Breathing new life into an old blog

Written by klee on August 23rd, 2018

I finally got around to replacing a power supply in the old 386 computer that was running my blog. I exported the database, and backed up the files. I setup a new web server/database/wordpress blog on a Raspberry Pi. We’ll see how well this holds up and works. The older posts appear to be still available. I was surprised at how easy it was to complete. Now back to work…

 

AllowOverride None

Written by klee on September 10th, 2016

AllowOverride None is evil. It took several hours to figure out why permalinks were not working. Hidden, many layers deep, in an obscure Directory block was this command. Once I removed it, all of the permalinks worked. Glad that is over!

 

I’m back

Written by klee on August 6th, 2016

I was having issues with my ISP. Apparently, my family has been streaming Netflix, and the gateway can’t handle the load. I have upgraded the gateway, and now use an Ubiquiti EdgeRouter to handle the “load”. Sorry for the downtime.

 

Simple password generator

Written by klee on June 3rd, 2016
#!/usr/bin/perl
use strict;
use warnings;

use App::Genpass;

my $generator = App::Genpass->new(
                number    => 5,
                readable  => 0,
                special   => 1,
                specials  =>  [ '!', '#', '$' ],
                verify    => 1,
                length => 14,
);

my @list = $generator->generate();

foreach ( @list ) {
    print "$_\n";
}

Sample Results:
$ perl genpass.pl
QVTEZSe5Iz#wTB
OOKd#fahdwm35Q
UuoJkdxF8#sbD$
Yn!UBqwC0GkW4d
052Z9$NwUf1LCT

 

The Mouse Move Program

Written by klee on May 29th, 2016

I once wrote a piece of code to prove that you didn’t actually have to be at your computer for your IM to state that you are active. This has since gone on to be a frequently talked about piece of code. Here it is 🙂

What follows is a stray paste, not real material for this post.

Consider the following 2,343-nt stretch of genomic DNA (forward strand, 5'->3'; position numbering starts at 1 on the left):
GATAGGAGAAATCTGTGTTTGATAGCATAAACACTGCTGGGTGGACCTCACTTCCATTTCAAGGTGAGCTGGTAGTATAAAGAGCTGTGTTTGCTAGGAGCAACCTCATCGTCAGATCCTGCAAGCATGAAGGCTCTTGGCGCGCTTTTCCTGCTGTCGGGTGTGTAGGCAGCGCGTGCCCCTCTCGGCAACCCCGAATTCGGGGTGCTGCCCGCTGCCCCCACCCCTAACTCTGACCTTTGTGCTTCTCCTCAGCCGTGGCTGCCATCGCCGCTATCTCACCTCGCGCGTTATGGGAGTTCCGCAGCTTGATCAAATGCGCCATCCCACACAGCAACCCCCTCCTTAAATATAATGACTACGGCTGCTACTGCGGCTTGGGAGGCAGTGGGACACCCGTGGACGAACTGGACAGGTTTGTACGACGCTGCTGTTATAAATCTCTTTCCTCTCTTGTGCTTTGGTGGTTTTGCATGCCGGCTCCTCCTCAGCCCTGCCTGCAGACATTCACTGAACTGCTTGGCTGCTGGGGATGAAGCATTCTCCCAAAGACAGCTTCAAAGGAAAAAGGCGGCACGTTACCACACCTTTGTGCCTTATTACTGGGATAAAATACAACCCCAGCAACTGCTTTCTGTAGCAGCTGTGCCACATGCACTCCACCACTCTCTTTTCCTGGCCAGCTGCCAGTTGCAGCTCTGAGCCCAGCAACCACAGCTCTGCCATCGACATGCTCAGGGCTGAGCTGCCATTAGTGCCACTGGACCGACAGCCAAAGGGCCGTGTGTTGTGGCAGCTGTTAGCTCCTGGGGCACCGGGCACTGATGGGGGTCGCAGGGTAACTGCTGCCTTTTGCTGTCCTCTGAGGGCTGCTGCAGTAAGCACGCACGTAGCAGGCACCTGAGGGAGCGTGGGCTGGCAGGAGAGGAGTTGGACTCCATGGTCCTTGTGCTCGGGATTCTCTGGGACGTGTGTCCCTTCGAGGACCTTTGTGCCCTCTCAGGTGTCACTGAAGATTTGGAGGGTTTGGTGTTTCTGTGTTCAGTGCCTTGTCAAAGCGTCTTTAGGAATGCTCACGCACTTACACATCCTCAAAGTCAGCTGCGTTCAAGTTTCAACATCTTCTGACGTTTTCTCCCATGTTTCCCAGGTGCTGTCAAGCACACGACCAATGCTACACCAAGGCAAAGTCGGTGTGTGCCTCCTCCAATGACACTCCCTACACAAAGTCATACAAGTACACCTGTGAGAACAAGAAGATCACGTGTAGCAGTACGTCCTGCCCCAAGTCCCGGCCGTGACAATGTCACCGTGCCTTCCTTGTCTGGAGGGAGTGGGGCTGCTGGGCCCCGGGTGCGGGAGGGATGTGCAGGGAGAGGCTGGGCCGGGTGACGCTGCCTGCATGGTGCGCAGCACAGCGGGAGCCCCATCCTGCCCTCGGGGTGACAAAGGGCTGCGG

import java.awt.*;
import java.util.*;

public class MouseMove {
  public static void main(String[] args) throws Exception{
    Robot mm = new Robot();
    Random random = new Random();
    while(true) {
      mm.delay(1000*60);
      int x = java.lang.Math.abs(random.nextInt() % 640);
      int y = java.lang.Math.abs(random.nextInt() % 480);
      mm.mouseMove(x,y);
    }
  }
}
 

Jumble revisited

Written by klee on November 21st, 2015

Here is a jumble example in Perl.

#!/usr/bin/perl
use strict;
use warnings;
use Algorithm::FastPermute ('permute');
use Text::Aspell;
my $arg = shift or die "takes one arg";
my @arg = split(//,$arg);
my $speller = Text::Aspell->new;

permute {
	if ($speller->check(join("",@arg))) {
		print "@arg\n";
	}
} @arg;
 

Jumble

Written by klee on November 21st, 2015

I have always been interested in the jumble program that is in the paper. A long time ago, I wrote one of my first programs to provide a list of possible words. I am including that “C” source here. I have written several variations on the theme in several different languages. I am fond of this version, as it was the first. After writing it, the first modification I made was to pass all of the results through the dictionary aspell. What was always amazing to me was that there was always one and only one solution to the Jumble.

You may need to install apt-get install libaspell-dev for this to work. I also use a Makefile to build this.

gcc -O -laspell -c jumble.c
gcc -O -laspell jumble.o -o jumble

/*
 * Created by: Kenneth Lee (kelee@nyx.net)
 * Created on: May, 1993
 * jumble - finds permutations of letters
 *
 * Updated by: kelee@nyx.net
 * Updated on: 20-Apr-2009
 * Added ability to only display correctly spelled words by running each
 * word through the aspell spell checker available on Linux distibutions.
 * To compile, needed to get the aspell-devel libs to have the aspell.h